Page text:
1. Local knowledge plays a critical role in the success and resilience of small-scale tourism businesses in Southeast Asia, particularly in times of unpredictability.
2. A case study of an Indonesian restaurant-hotel demonstrates how local knowledge, cultural and social capital, and intuitive decision-making contributed to its success despite challenging circumstances.
3. This article highlights the need for a decolonization of tourism studies and a greater appreciation for non-Western ways of knowing and being in tourism entrepreneurship.
The article "A Room with a View: Local Knowledge and Tourism Entrepreneurship in an Unlikely Indonesian Locale" offers a case study of a successful tourism-oriented restaurant-hotel in South Sulawesi, Indonesia. The authors argue that the success of this business was largely due to the use of local knowledge, which is often overlooked in tourism studies. They suggest that greater attention to the ways in which successful small-scale tourism entrepreneurs draw on local wisdom can help identify additional foundations for building resilience strategies.
The article provides a useful contribution to the literature on tourism entrepreneurship and resilience. It highlights the importance of local knowledge and challenges Eurocentric frameworks that have tended to dominate business-oriented tourism scholarship. However, there are some potential biases and limitations to consider.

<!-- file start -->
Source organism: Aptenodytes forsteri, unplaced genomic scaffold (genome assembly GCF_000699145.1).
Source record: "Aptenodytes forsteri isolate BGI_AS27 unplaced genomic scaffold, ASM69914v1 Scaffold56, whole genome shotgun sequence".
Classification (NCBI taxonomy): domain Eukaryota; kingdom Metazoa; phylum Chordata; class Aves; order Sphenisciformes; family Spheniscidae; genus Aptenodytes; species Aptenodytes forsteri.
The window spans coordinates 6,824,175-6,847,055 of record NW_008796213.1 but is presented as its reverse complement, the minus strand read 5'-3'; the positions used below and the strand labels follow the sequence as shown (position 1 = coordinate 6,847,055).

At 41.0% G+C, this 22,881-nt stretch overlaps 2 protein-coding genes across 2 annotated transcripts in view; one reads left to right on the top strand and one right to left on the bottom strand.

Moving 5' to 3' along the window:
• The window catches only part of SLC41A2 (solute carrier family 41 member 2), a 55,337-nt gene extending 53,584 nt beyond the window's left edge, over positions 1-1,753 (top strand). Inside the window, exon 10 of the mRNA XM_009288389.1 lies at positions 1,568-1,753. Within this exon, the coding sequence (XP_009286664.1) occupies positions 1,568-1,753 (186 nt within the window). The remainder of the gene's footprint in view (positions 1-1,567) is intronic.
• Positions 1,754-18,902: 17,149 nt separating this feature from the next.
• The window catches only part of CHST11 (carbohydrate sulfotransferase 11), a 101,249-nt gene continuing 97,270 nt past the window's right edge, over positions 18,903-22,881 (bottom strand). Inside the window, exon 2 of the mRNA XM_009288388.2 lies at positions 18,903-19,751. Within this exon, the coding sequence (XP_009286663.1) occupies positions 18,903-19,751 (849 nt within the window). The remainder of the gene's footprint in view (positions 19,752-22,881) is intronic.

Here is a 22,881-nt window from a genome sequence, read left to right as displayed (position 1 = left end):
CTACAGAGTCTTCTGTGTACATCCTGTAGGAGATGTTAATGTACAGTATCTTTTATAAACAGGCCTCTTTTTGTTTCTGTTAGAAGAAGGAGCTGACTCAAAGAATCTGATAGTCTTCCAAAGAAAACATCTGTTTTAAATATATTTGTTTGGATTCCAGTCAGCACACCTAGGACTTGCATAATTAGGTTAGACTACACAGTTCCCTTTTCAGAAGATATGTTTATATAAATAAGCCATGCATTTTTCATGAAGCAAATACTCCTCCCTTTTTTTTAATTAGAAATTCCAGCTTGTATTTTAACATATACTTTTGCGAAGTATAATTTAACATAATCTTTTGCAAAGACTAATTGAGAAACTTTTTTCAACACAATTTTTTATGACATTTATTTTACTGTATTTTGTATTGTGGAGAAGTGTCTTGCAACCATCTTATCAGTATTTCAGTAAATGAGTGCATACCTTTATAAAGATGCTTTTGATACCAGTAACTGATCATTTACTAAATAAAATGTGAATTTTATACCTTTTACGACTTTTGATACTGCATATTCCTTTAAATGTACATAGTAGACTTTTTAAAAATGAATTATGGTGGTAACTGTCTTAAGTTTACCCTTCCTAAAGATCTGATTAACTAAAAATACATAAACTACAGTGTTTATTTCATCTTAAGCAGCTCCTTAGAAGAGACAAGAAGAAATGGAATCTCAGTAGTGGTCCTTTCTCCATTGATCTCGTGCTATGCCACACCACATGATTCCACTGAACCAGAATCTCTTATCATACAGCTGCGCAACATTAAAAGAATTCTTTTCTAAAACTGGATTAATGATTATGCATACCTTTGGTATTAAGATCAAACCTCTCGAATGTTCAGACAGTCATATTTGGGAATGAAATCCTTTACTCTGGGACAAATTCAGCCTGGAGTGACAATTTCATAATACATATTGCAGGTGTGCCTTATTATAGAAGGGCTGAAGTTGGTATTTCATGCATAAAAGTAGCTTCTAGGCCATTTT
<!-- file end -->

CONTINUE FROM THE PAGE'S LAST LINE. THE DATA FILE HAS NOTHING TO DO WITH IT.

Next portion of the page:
One potential bias is that the case study focuses on a single business, which may not be representative of all small-scale tourism entrepreneurs in Southeast Asia. The authors acknowledge this limitation but argue that their findings offer insights into how local knowledge can contribute to resilience strategies more broadly.
Another potential bias is that the authors do not explore counterarguments or alternative perspectives on the role of local knowledge in tourism entrepreneurship. For example, some scholars may argue that relying too heavily on local knowledge could limit innovation and growth opportunities for small-scale businesses.
Additionally, while the article highlights the importance of decolonizing tourism studies, it does not fully address how colonialism has shaped tourism development in Southeast Asia or how it continues to impact local communities today. This could be an important area for future research.
Overall, "A Room with a View" offers valuable insights into how local knowledge can contribute to resilience strategies for small-scale tourism entrepreneurs. However, readers should be aware of potential biases and limitations when interpreting its findings.